We all need a clean source of drinking water to stay healthy, but there are other requirements to consider. When you stop and think about water usage in your home, it is actually used for a wide variety of tasks. The composition of our water can adversely affect our health, and it can also damage appliances that use water. Carrying out a water test can establish what kinds of contaminants are present, how hard the water is and what we can do to improve the quality of our water supply.
Unwanted Extras in Your Water Supply
Many of the contaminants in some water supplies are man made, such as agricultural runoff, industrial waste, and chemical pollution. There are also naturally occurring pollutants that can also reduce the quality of water with bacteria, viruses, heavy metals, organic and inorganic matter being the most prevalent. Many of these unwanted extras pose little danger to health in such small diluted quantities, and some people only experience a loss of quality in the taste, appearance, and odor of their water. Other contaminants can present health risks or cause other problems related to plumbing fixtures and domestic appliances. Some contaminants are easy to identify, but many are undetectable with our senses. Carrying out a water test is the only definitive way to get an accurate read on any contaminants that are present in your water supply.
The EPA has standards to protect the quality of the public drinking water supply. It’s important to understand that these rules don’t apply to private wells and the owner must be responsible for their own quality of water in this case. Regular water testing on private wells each year for microorganisms and every two or three years for other contaminants is recommended by the EPA. If there has been a recent event such as an earthquake or flooding that has disturbed the land in your area a further water test should be carried out as soon as practicable. If the well needs any repairs or replacements, a water test should be carried out when the work is completed.
If you have a supply of municipal public water your supplier is required by federal law to carry out regular water testing. The results must be published, and you can find them on the EPA website. If you experience a loss in water quality, it could be a problem with the lines on your property. In this case, you may want to carry out a water test to help you make an informed decision on how to fix the problem.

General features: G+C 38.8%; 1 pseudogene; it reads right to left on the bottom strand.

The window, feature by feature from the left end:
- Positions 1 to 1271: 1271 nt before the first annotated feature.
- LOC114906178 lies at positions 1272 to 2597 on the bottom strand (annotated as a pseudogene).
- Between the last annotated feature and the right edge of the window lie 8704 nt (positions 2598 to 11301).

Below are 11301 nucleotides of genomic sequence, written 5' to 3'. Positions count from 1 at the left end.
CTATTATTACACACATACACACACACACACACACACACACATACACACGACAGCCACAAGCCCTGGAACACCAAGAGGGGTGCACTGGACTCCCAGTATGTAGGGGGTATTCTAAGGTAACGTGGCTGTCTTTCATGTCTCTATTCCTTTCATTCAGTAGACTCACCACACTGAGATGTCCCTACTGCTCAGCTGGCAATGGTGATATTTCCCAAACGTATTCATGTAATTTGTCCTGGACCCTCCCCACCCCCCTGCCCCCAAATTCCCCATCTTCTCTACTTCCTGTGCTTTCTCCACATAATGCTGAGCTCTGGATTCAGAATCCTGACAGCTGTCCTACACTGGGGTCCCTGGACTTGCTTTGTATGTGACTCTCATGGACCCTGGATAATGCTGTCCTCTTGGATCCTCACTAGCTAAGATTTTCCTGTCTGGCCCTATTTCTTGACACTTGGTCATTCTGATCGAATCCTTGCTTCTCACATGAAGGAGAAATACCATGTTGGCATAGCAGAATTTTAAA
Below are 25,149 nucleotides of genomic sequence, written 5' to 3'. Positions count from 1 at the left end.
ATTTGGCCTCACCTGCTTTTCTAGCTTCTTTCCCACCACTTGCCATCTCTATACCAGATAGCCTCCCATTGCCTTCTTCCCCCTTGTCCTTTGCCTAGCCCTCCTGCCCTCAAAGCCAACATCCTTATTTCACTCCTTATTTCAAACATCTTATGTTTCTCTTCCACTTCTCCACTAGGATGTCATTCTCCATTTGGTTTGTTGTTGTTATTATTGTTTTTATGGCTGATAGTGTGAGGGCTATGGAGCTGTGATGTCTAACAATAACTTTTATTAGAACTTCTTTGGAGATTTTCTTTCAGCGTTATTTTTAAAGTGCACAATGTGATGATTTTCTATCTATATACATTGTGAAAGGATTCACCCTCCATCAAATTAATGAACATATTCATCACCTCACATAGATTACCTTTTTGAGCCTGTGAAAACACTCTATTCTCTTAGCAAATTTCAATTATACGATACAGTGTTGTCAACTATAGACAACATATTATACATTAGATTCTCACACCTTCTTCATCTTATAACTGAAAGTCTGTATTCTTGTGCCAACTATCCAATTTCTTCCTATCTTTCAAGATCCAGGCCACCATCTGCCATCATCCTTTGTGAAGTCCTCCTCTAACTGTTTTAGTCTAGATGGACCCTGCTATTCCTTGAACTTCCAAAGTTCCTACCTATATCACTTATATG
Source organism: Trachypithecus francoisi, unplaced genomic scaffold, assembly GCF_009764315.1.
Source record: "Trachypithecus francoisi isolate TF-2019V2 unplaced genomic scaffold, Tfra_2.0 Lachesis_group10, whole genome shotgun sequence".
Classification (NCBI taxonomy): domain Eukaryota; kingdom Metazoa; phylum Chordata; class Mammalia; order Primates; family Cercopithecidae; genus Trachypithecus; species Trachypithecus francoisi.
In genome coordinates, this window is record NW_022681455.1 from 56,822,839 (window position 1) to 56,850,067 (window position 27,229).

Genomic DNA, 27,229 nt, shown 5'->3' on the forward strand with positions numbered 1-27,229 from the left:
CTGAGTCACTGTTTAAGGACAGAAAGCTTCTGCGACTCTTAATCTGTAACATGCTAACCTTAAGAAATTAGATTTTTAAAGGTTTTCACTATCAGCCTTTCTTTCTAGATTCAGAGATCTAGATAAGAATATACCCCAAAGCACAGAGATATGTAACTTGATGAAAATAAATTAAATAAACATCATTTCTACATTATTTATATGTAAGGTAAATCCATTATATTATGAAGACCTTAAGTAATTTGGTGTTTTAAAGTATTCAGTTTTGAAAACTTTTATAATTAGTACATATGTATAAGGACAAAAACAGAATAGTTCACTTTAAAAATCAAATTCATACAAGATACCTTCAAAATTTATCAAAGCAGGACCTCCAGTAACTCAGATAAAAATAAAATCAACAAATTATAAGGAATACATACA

Conducting a Water Test
There are two ways to carrying out a water test, the first option is to use a home testing kit and the second method is to use a certified laboratory. A home kit is cheaper, but you will get more accurate results with a laboratory test, although it will take longer to get the final results.
If you are concerned that your water quality is not as good as it could be, talk to you local water treatment specialist. They can carry out a water test for you and advise you on how to best treat your water to improve the quality. There are many water softeners/water conditioners and filtration systems available to correct your particular water problem. Always ensure that you choose a water professional who is fully WQA certified, this will ensure that they meet and even exceed water industry standards.
About The Author, Terry Reeh, EcoWater Systems of Nebraska:
With more than 25 years experience in the residential and commercial water treatment space, Terry is a WQA (Water Quality Association) certified water specialist, LEVEL 3, as well as a WQA certified sales representative. Terry currently sits on EcoWater Systems (a Berkshire Hathaway Company) national Peers committee, as a water treatment expert advising other water professionals with less experience on best trade and technology practices. EcoWater Systems of Nebraska is one of the biggest water treatment and water delivery businesses in the state.